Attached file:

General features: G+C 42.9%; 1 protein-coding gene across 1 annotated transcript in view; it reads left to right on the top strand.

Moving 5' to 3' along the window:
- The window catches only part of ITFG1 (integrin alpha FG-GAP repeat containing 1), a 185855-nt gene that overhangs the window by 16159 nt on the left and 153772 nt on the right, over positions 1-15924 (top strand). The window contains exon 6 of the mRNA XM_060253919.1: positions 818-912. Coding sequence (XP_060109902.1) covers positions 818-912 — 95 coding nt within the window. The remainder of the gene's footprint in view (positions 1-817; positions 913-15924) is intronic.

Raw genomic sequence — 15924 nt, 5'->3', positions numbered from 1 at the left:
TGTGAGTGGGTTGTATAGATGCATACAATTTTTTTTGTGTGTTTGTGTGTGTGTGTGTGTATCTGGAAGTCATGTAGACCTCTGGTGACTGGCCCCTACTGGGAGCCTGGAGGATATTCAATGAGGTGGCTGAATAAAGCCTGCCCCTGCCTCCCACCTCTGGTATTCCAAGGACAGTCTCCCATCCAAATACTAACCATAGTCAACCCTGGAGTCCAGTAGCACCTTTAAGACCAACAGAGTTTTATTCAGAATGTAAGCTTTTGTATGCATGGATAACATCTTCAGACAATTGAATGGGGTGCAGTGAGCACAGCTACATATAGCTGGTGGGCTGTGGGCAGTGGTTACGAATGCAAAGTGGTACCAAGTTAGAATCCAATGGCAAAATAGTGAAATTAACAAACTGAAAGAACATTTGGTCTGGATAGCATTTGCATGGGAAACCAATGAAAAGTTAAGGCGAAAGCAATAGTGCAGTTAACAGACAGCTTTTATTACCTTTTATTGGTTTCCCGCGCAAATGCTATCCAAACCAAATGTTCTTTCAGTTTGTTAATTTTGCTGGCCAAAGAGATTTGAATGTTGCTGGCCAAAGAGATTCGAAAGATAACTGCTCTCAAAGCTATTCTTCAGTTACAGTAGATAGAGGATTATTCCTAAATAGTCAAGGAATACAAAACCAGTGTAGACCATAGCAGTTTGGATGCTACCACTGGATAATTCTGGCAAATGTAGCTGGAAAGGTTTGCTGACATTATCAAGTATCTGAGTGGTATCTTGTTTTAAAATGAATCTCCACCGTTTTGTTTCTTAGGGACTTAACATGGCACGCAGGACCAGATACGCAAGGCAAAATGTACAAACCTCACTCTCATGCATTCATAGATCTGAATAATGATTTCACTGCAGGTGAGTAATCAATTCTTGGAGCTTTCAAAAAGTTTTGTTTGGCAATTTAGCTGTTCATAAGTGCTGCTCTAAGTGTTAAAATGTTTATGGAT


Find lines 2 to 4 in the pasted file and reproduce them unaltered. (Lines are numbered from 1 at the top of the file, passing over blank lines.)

Moving 5' to 3' along the window:
- The window catches only part of ITFG1 (integrin alpha FG-GAP repeat containing 1), a 185855-nt gene that overhangs the window by 16159 nt on the left and 153772 nt on the right, over positions 1-15924 (top strand). The window contains exon 6 of the mRNA XM_060253919.1: positions 818-912. Coding sequence (XP_060109902.1) covers positions 818-912 — 95 coding nt within the window. The remainder of the gene's footprint in view (positions 1-817; positions 913-15924) is intronic.

Raw genomic sequence — 15924 nt, 5'->3', positions numbered from 1 at the left: